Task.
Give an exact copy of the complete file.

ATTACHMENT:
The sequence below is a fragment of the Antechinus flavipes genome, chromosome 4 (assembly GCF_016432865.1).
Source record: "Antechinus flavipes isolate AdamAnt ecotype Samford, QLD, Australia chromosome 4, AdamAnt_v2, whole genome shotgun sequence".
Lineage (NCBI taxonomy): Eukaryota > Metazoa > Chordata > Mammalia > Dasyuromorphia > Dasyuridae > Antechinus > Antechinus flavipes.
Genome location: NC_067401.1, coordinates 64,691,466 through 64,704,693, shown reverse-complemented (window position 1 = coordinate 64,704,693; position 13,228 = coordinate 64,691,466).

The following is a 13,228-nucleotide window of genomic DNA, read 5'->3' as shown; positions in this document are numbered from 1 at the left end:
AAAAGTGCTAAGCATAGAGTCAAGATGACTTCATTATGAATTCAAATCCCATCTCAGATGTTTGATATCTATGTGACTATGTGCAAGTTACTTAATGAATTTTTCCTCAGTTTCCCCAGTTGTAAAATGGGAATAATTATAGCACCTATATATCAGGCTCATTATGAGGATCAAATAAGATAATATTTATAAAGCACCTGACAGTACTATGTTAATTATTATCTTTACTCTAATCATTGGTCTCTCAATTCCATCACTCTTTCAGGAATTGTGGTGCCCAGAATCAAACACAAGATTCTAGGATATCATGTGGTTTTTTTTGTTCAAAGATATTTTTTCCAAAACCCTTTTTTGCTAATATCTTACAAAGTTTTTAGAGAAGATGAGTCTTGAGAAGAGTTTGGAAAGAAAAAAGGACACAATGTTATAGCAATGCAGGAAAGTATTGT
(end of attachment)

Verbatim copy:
The sequence below is a fragment of the Antechinus flavipes genome, chromosome 4 (assembly GCF_016432865.1).
Source record: "Antechinus flavipes isolate AdamAnt ecotype Samford, QLD, Australia chromosome 4, AdamAnt_v2, whole genome shotgun sequence".
Lineage (NCBI taxonomy): Eukaryota > Metazoa > Chordata > Mammalia > Dasyuromorphia > Dasyuridae > Antechinus > Antechinus flavipes.
Genome location: NC_067401.1, coordinates 64,691,466 through 64,704,693, shown reverse-complemented (window position 1 = coordinate 64,704,693; position 13,228 = coordinate 64,691,466).

The following is a 13,228-nucleotide window of genomic DNA, read 5'->3' as shown; positions in this document are numbered from 1 at the left end:
AAAAGTGCTAAGCATAGAGTCAAGATGACTTCATTATGAATTCAAATCCCATCTCAGATGTTTGATATCTATGTGACTATGTGCAAGTTACTTAATGAATTTTTCCTCAGTTTCCCCAGTTGTAAAATGGGAATAATTATAGCACCTATATATCAGGCTCATTATGAGGATCAAATAAGATAATATTTATAAAGCACCTGACAGTACTATGTTAATTATTATCTTTACTCTAATCATTGGTCTCTCAATTCCATCACTCTTTCAGGAATTGTGGTGCCCAGAATCAAACACAAGATTCTAGGATATCATGTGGTTTTTTTTGTTCAAAGATATTTTTTCCAAAACCCTTTTTTGCTAATATCTTACAAAGTTTTTAGAGAAGATGAGTCTTGAGAAGAGTTTGGAAAGAAAAAAGGACACAATGTTATAGCAATGCAGGAAAGTATTGT